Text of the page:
Civilian Warriors: The Inside Story of Blackwater and the Unsung Heroes of the War on Terror

civilian_warriorsDepending on whom you talk to, the first contractors in history to armies were either mercenaries or prostitutes. In our more refined age we can still find ladies of the evening providing their support but mercenaries have been replaced with what have been dubbed “private military contractors”, or PMCs. These PMCs provide everything from food to security and provoked criticism for their extensive role in theatres which included Iraq and Afghanistan. Perhaps the best known – or infamous – of these PMCs was Blackwater. Rarely has a company, regardless of its sphere of business, earned more vitriol and political attacks than did Blackwater and its founder and CEO Erik Prince.

Outside of occasional media appearance, congressional appearance and Blackwater press release, Prince seemingly rarely addressed his critics. With Civilian Warriors: The Inside Story of Blackwater and the Unsung Heroes of the War on Terror, Prince recounts the history of Blackwater and gives his version of events. Although his critics will doubtless view it as a self-serving attempt at redemption, Prince does offer an intriguing defence of his company and what it accomplished as a contractor to the U.S. military, State Department and, lesser known, to America’s intelligence agencies.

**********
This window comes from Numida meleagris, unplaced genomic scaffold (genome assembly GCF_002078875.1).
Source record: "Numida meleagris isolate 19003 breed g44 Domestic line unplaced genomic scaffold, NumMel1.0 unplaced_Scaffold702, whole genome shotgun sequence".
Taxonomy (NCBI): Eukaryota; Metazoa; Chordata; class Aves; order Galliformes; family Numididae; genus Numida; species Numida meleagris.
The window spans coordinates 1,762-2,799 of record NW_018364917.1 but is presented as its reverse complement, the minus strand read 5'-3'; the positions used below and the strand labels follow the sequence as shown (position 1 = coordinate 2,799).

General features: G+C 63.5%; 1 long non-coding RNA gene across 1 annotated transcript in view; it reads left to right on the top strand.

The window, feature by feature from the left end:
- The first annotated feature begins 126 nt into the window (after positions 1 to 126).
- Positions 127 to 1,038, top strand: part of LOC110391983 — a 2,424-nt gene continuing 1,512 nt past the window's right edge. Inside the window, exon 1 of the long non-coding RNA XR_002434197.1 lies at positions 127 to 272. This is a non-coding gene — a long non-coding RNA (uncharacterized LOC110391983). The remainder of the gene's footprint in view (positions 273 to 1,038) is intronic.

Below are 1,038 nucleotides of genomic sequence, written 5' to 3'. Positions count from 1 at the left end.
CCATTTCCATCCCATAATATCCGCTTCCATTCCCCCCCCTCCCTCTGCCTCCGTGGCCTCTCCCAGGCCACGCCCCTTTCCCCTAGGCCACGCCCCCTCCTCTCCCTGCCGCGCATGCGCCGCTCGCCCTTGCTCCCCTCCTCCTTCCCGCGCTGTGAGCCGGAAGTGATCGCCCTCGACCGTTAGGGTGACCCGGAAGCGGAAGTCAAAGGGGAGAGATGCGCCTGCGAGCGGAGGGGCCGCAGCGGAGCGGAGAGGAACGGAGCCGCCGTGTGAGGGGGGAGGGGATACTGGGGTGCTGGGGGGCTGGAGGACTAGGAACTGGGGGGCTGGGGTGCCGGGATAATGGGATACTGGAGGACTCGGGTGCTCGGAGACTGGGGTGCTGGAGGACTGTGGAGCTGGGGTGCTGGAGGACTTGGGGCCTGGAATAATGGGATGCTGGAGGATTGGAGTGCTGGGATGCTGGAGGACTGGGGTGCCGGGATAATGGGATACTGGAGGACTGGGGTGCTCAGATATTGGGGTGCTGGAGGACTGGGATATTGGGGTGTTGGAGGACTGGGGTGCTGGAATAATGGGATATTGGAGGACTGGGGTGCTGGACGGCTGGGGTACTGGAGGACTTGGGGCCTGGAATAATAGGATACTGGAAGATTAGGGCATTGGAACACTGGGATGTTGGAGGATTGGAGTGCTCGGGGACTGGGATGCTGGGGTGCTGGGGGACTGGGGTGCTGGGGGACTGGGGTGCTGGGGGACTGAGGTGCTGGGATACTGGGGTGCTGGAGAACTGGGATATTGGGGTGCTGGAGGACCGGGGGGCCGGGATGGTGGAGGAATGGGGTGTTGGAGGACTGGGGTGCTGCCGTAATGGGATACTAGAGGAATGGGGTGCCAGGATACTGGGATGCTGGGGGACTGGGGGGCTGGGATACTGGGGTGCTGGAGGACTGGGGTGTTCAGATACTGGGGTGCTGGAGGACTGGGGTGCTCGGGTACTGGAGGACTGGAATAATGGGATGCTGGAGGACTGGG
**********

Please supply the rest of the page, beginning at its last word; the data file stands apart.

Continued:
Blackwater came into being in 1997, staffed with former Special Forces personnel to provide training primarily to law enforcement unused to tragic events like Columbine. The company quickly grew as Prince identified other areas where the company could provide services, eventually leading it to provide security for State Department personnel in Iraq and Afghanistan, logistical and training support for soldiers, mail delivery and even occasionally combat support. In five years that Prince served as CEO, the company grew from a lone training facility in a north eastern U.S. swamp to employing thousands of contractors, owning its own fleet of transport craft, transport helicopters and armoured vehicles.

That kind of success obviously brought critics who, already opponents of the wars in Iraq and Afghanistan, attacked Blackwater as a mercenary army and its contractors as jackbooted thugs who had little difficulty murdering citizens in pursuit of profit. Prince and Blackwater were able to ignore those attacks for the most part – it had satisfied clients who had little difficulty extending or awarding new contracts – right up until an incident in Iraq. During a mission protecting a senior State Department official, Blackwater was involved in a shootout in Nissour Square, Baghdad where 17 civilians were killed. Prince maintains that his operators came under fire from insurgents – and there is physical evidence to support that contention – while his critics argue that Blackwater personnel instigated a largely one-sided firefight.